When super-swimmer Caeleb Dressel hits the pool in Tokyo next month, he’ll be sporting the updated version of Speedo’s Fastskin technical racing suit that was introduced in 2019.
The swimwear giant last week unveiled the 2021 iterations of the U.S. Federation Suit with their updated fabrics and colorways. These are the suits that will be worn by Dressel — the two-time Olympic gold medalist who will be competing in the 50- and 100-meter freestyle and 100 butterfly — as well as other Speedo-sponsored athletes Hali Flickinger, Jamal Hill, Becca Meyers, Ryan Murphy, Andrew Seliskar and Abbey Weitzeil at the Olympic and Paralympic Games this summer.
For these games, athletes will be able to choose between the Fastskin LZR Pure Intent and Fastskin LZR Pure Valor, depending on the specific demands of their race. The Intent, which features flexible zoned compression, gives the swimmer a wider range of motion, while the Valor is Speedo’s most lightweight suit and features moderate compression along with bonded seams for comfort and speed. Three new fabrics have been employed for these suits that are designed to offer more flexibility, compression and drag reduction in areas that need it.
“We are proud to support athletes on the world stage with the most technologically advanced racing suits, with over 20 years of innovation guiding our current Intent and Valor offerings,” said Speedo North America president Jim Gerson. “We are honored to be on this journey with these special athletes as they represent the USA and compete against the world’s best. We hope to see more records broken and medals won in Speedo suits this summer.”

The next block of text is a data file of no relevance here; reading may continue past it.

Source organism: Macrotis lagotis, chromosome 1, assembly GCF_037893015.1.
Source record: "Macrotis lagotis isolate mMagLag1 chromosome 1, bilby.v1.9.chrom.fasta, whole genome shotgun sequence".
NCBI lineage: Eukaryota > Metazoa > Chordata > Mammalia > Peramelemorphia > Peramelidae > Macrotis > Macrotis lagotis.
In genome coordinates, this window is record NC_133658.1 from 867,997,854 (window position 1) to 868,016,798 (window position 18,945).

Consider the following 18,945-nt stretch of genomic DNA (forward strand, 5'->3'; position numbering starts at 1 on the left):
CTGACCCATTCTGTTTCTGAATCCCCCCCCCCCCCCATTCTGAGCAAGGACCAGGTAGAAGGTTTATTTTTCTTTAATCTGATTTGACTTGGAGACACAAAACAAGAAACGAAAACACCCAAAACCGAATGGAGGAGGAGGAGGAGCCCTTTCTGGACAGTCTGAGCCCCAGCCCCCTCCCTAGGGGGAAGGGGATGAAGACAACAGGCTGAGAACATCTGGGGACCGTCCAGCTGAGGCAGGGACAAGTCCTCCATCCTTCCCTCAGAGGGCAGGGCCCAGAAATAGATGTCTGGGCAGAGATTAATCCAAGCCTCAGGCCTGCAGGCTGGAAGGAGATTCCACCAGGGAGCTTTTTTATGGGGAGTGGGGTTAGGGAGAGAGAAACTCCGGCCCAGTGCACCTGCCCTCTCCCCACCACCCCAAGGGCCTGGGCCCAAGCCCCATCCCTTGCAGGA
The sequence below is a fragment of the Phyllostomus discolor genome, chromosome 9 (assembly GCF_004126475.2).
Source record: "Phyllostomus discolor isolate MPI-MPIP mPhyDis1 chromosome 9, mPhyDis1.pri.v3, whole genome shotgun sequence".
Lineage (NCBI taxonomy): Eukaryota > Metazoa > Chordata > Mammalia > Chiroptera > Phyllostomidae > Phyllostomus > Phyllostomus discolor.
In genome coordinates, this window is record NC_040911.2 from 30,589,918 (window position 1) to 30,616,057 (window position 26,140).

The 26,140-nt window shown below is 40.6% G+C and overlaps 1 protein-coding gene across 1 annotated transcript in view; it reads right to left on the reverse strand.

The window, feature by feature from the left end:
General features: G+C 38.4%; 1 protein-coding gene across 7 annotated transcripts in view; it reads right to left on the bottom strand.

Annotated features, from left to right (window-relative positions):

Gerson characterized Speedo’s place in the sport as “the support mechanism” that allows athletes to compete at their best. And he revealed that since the Fastskin was introduced two years ago, 62 percent of all the world records in the sport were set while swimmers were wearing one of the suits.
While the 2021 version of the Fastskin is not dramatically different than that used in the last Games, Gerson said research continues to further enhance the technology. He showed a video of the brand’s vision of Fastskin 2040 that could feature adaptive lock seals, a built-in exoskeleton and even a chip that would provide live feedback to coaches and athletes on their performance.
Fastskin was created by working with research institutes from around the world and by studying sharks and how they reduce drag when they swim. For the latest version, Speedo also worked with the Natural History Museum in London and Formula 1.
Last year, PVH Corp. sold the Speedo North America business to Pentland Group, the U.K.-based parent of Speedo International, for $170 million in cash.